Tuesday, 15 September 2015

Extracts from 'An Intimate History of Humanity' by Theodore Zeldin

Five hundred years ago, Europe underwent a Renaissance, as a result of four new encounters, imbibing four new stimulants, expanding its horizons. First, it revived forgotten memories of freedom and beauty........secondly, in the Renaissance, Europe and America were betrothed, with the help of new technology; but it was more a geographical discovery of a continent than a discovery by humans by each other as persons........The Renaissance thirdly, was based on a new idea of the importance of the individual. But this was a fragile foundation, because individuals depended on constant applause and admiration to sustain them. Finally the Renaissance involved a new idea of what religion should mean..........it may seem sheer temerity even to conceive of the possibility of another renaissance, but hope has always emerged from its hibernation, however battered, however long it takes to wake up. Of course, it cannot return with its faith in utopias, for they have caused too many catastrophes. To find a new direction it will need to incorporate the certainty of failure, to a lesser or greater extent; but if failure is expected and studied, it need not destroy courage.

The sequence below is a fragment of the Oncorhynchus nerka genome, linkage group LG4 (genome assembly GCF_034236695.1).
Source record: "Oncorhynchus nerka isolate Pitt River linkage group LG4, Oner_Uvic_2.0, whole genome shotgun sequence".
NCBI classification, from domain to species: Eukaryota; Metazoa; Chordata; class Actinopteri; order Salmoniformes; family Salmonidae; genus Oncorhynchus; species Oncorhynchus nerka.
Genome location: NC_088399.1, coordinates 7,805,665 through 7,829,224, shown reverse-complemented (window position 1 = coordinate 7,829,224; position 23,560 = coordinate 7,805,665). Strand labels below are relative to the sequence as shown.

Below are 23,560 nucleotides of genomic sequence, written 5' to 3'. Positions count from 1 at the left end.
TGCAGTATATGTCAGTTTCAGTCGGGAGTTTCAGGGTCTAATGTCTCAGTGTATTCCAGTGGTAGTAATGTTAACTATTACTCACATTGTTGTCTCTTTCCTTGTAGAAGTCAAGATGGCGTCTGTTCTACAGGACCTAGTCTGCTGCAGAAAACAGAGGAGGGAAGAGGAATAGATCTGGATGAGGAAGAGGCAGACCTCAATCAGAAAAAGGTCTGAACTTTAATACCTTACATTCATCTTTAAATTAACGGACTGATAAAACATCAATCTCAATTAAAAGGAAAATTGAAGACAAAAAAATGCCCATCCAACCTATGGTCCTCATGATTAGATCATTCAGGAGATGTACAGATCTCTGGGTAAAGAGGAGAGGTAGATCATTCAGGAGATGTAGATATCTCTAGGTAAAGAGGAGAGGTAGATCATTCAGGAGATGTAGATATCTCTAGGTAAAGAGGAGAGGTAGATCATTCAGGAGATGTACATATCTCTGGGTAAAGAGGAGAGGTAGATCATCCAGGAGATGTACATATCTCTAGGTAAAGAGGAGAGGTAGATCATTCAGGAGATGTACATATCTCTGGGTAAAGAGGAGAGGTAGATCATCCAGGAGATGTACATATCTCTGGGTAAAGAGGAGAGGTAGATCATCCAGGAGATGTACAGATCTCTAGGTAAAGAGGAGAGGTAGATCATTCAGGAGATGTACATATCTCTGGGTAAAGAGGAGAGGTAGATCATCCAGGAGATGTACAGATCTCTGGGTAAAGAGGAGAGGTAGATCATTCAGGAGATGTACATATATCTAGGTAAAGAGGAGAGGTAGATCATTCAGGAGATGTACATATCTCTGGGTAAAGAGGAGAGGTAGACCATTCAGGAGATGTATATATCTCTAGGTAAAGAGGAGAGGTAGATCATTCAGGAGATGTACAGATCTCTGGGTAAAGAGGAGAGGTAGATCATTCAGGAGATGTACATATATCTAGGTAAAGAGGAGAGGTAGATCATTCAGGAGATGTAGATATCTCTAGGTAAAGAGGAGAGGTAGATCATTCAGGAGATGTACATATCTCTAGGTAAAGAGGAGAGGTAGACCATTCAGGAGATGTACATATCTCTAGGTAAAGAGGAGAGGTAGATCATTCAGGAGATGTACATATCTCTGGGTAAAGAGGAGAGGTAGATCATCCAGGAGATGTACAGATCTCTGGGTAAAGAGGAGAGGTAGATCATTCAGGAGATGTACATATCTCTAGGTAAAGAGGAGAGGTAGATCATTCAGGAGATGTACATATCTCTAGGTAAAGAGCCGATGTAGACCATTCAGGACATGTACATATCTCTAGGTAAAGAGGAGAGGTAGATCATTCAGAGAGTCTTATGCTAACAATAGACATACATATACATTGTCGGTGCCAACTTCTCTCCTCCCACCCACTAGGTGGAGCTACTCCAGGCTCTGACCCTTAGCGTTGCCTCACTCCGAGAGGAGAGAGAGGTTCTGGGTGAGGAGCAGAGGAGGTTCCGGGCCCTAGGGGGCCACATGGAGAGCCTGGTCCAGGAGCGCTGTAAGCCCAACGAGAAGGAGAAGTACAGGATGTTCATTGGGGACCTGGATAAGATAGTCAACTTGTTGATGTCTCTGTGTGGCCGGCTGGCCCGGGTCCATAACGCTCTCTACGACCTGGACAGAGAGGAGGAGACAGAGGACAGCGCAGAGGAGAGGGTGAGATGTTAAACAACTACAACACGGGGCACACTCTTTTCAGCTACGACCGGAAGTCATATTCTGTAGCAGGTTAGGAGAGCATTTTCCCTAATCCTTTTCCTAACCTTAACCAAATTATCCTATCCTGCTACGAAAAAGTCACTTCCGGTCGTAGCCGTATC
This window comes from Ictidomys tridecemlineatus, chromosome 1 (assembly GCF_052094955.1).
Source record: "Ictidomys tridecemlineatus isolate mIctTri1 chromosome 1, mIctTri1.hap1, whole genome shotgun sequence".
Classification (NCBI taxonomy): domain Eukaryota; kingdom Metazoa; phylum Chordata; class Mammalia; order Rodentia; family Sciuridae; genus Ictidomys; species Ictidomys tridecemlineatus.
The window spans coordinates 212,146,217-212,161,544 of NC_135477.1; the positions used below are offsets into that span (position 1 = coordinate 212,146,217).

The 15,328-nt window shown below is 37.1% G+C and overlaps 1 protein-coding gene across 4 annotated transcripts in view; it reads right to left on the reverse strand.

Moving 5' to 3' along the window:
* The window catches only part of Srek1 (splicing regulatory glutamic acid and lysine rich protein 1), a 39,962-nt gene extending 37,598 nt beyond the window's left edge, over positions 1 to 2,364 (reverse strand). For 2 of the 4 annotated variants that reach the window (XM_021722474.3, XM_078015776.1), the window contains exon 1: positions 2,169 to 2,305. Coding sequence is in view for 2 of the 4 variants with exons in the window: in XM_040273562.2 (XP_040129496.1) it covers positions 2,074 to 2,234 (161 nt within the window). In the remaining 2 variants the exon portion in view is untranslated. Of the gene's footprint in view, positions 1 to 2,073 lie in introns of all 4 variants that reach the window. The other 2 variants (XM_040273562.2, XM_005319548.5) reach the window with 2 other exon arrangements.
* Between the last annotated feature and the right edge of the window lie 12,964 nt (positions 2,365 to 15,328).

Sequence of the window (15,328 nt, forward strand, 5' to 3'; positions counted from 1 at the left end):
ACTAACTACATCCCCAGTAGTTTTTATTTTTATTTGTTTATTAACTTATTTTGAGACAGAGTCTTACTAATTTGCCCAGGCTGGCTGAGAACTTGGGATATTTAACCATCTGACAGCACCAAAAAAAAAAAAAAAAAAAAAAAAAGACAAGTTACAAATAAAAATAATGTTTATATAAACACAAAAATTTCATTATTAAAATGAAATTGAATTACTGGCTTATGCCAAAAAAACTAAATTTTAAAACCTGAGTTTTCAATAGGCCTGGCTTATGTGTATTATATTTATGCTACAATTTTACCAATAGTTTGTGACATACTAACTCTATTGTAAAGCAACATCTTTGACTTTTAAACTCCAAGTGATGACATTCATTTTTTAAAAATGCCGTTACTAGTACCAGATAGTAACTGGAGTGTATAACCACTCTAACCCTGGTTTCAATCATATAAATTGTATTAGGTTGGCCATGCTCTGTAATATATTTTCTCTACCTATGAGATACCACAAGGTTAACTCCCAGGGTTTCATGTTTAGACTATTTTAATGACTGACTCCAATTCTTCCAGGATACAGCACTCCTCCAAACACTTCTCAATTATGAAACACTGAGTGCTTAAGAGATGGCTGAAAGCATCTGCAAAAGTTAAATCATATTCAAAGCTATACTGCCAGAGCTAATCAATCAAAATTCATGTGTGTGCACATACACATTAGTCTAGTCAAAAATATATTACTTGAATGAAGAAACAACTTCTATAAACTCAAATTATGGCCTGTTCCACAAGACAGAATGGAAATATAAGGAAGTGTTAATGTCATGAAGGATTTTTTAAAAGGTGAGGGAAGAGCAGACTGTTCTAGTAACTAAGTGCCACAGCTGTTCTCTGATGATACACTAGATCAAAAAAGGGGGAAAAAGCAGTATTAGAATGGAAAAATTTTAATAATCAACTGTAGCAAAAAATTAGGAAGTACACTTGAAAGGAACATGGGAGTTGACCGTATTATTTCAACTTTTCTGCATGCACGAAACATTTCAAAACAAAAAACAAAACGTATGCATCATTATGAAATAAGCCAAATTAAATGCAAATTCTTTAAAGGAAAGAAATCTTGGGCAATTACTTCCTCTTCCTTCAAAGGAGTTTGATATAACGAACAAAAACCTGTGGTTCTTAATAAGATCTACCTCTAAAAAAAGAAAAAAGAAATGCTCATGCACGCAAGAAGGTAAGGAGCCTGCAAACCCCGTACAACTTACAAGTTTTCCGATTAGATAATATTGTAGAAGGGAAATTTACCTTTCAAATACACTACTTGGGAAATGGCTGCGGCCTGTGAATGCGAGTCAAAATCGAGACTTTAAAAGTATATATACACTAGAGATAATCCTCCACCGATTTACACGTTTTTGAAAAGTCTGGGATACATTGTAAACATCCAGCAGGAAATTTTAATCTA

The first known conversationalist was Socrates, who replaced this war of words with dialogue. Perhaps he did not invent dialogue, which was originally a Sicilian mime or puppet play, but he introduced the idea that individuals could not be intelligent on their own, that they needed someone else to stimulate them. Before him, the model for all speech was the monologue: the wise man or god spoke and the rest listened. But Socrates had been through the trauma of studying science and had been left with the feeling that he would never know what to believe. His brilliant idea was that if two unsure individuals were put together, they could achieve what they could not do separately: they could discover the truth, their own truth for themselves. By questioning each other and examining their prejudices, dividing each one into many parts, finding the flaws, never attacking or insulting, but always seeking what they could agree between them, moving in small steps from one agreement to the other, they would gradually learn what the purpose of life was. Wandering through Athens, through the markets and meeting places, Socrates demonstrated how dialogue worked, accosting artisans and politicians and people of all callings, questioning them about their work and opinions. Whatever they happened to be doing at the moment, they must think it was right, or just, or beautiful; and so he lead the discussion to what those words meant. He argued that it was inadequate simply to repeat what others said, to borrow beliefs. One had to work them out for oneself. He was a teacher such as had never existed before, who refused to teach, who refused to be paid, insisting that he was as ignorant as his pupil, and that the way to find a reason for living was to engage in conversation.